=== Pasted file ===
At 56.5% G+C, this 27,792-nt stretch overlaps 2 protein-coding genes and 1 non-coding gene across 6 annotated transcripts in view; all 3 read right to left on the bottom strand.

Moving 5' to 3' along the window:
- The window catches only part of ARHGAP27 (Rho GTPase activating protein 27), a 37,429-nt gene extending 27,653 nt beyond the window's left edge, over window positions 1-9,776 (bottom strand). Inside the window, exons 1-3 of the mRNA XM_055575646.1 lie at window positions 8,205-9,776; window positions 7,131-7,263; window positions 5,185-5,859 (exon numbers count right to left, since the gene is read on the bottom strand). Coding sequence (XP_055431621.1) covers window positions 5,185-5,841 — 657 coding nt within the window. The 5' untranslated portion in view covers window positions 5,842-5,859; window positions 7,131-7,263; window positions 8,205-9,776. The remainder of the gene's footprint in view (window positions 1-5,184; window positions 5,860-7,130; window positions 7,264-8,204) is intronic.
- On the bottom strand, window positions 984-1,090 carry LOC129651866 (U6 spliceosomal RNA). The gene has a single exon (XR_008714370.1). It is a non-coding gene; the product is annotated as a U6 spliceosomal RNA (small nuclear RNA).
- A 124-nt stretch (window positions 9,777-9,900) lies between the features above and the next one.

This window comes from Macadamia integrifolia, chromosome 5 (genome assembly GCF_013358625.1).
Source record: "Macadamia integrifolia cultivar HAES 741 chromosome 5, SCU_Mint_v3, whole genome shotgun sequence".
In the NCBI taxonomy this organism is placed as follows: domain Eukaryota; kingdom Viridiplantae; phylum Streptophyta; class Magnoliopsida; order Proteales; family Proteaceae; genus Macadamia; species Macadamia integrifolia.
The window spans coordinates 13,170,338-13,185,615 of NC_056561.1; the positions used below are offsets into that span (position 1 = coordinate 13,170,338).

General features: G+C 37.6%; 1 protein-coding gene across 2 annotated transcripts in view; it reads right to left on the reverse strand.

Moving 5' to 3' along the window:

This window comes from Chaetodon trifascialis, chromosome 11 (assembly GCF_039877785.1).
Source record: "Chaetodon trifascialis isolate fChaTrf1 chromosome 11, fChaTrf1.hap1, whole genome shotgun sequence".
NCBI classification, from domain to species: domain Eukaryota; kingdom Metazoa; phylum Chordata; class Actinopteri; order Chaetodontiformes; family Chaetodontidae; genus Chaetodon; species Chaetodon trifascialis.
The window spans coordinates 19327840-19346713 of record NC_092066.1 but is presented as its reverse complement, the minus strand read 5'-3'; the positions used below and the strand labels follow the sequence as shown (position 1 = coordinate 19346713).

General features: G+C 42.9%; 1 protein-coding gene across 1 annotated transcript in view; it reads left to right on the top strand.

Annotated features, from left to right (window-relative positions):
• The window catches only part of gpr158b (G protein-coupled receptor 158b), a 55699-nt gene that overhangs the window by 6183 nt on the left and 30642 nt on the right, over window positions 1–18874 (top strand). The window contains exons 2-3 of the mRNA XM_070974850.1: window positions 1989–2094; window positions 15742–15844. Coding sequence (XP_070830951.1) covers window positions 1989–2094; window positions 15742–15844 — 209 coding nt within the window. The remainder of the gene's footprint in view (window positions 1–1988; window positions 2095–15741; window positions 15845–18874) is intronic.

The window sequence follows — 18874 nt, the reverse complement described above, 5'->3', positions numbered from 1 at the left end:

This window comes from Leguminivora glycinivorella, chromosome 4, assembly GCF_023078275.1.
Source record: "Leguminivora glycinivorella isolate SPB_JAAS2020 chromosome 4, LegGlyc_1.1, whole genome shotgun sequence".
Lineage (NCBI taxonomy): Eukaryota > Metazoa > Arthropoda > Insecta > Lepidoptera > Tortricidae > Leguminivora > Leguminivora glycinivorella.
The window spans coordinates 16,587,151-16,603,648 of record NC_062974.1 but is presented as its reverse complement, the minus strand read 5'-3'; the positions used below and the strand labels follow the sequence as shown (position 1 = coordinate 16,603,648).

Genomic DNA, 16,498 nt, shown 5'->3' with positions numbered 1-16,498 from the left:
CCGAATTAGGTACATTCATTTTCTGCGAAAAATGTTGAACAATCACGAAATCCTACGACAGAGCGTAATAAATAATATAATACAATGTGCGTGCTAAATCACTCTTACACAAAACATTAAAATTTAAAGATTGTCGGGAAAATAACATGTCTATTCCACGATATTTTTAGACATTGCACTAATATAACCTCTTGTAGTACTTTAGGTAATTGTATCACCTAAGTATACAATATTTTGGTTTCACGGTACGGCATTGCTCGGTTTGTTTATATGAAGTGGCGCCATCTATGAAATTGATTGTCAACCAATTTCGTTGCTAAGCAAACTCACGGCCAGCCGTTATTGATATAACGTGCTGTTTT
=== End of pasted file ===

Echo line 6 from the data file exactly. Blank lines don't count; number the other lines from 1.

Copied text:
This window comes from Macadamia integrifolia, chromosome 5 (genome assembly GCF_013358625.1).